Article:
"Arrived beneath the walls of Verona, the struggle was, inevitably about to change its nature, as well in a military as in a political aspect. Obliged to attack the enemy in front, who was intrenched behind great- fortresses, and protected on his flanks by the neutrality of the surrounding territory, and about to begin a long and barren war, I found myself in face of Europe in arms, ready either to dispute our successes, or to aggravate our reverses."
In other words, Louis Napoleon not only made peace because he was afraid of Prussia and Germany, and of Revolution, but because he was afraid of the four great fortresses. To lay siege to Verona, he would have required, as we are told by a semi-official article in the Indépendance belge[f], a reenforcement of 60,000 men; and these he could not bring from France and leave there the strength necessary for the northern army under Pélissier; and after he had done with Verona, Legnago and Mantua would remain to be disposed of. In fine, Napoleon III and Francis Joseph fully confirm, after the war, what we have said before it and during its progress, both as to the military resources of the two countries and the characteristics of the campaign. We cite these two witnesses as involuntarily vindicating common sense and historical truth against that swash of insane exaggeration and silly delusion, which for the last two months has obtained a currency, which it will not be likely soon again to enjoy.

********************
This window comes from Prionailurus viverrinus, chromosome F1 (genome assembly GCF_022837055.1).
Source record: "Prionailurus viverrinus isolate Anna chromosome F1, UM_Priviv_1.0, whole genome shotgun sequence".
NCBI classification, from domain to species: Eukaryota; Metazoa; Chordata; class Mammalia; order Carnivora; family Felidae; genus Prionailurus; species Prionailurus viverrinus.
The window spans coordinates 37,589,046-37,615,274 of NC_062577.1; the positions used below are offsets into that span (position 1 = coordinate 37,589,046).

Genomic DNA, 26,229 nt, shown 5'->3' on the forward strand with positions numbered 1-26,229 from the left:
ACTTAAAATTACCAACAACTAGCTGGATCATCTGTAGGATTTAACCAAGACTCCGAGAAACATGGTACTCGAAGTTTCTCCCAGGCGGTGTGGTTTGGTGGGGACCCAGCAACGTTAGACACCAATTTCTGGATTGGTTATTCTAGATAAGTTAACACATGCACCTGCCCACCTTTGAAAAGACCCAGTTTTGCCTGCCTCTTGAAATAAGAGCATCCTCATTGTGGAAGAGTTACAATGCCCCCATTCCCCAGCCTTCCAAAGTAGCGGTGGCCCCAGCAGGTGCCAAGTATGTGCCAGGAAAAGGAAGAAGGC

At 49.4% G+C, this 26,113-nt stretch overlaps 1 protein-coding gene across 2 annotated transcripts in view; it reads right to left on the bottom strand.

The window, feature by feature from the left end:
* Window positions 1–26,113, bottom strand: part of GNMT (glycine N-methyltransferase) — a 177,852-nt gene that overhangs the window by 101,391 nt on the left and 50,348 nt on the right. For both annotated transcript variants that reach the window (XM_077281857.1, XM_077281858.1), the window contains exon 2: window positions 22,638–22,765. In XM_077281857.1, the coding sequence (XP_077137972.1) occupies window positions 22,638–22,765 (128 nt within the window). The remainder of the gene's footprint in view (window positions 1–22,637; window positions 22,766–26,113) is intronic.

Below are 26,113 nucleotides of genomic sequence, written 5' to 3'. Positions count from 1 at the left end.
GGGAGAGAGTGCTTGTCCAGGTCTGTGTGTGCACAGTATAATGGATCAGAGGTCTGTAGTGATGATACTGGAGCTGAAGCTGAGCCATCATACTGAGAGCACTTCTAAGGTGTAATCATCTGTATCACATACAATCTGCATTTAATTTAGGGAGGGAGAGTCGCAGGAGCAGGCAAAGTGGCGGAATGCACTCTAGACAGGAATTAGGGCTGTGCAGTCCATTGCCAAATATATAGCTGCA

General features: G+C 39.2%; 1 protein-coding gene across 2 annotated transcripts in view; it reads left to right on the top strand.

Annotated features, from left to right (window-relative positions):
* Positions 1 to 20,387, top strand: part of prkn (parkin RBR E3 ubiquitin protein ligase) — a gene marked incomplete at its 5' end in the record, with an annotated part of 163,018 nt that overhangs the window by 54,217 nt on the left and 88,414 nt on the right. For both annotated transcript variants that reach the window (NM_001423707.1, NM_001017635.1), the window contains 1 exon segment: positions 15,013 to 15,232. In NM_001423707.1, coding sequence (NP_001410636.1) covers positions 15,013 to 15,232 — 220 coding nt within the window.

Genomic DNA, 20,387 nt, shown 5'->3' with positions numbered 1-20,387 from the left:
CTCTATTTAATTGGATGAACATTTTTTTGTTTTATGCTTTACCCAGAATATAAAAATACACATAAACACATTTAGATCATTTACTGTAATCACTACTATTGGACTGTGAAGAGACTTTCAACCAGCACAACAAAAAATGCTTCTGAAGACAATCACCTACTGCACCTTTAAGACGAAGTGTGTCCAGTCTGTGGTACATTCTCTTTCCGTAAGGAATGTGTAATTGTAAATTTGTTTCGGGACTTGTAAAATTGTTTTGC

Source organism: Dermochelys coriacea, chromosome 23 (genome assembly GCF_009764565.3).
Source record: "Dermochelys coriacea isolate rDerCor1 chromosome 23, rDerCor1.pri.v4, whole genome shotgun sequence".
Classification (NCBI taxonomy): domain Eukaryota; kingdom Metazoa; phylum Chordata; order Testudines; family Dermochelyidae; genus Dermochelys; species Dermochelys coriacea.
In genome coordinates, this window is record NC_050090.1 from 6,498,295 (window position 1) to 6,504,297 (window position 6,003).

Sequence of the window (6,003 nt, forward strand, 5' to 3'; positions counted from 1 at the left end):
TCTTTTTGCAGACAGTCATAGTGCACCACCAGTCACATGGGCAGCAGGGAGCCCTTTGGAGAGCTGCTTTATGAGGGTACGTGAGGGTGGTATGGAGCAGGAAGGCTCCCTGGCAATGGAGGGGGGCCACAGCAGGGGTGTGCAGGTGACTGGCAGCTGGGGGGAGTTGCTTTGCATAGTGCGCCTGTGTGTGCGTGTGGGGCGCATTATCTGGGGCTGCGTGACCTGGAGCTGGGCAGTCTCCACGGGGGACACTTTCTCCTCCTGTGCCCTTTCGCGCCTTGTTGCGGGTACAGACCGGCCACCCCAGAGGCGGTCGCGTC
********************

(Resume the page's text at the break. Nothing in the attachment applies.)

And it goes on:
Written on July 22, 1859
First published in the New-York Daily Tribune, No. 5704, August 4, 1859 as a leading article
The reference is to C. Clausewitz, Vom Kriege, Bd. I, Kapitel I.—Ed.
Francis Joseph's manifesto of July 15, 1859, The Times, No. 23364, July 21, 1859 ("Austria").—Ed.
Le Moniteur universel, No. 201, July 20, 1859 (Napoleon III's speech at a reception for members of the State Council, the Senate and the Corps législatif in the Palace of Saint-Cloud on July 19, 1859).—Ed.
See this volume, pp. 332-37, 338-40, 349-53, 360-63, 368-71.—Ed.
The reference is to Napoleon III's speech at a reception for members of the State Council, the Senate and the Corps législatif in the Palace of Saint-Cloud on July 19, 1859, Le Moniteur universel, No. 201, July 20, 1859.—Ed.
L'Indépendance belge, No. 202, July 21, 1859.—Ed.
Schönbrunn—a palace in Vienna, the Emperor's summer residence.
Source: Marx and Engels Collected Works, Volume 16
(pp.435-438), Progress Publishers, Moscow 1980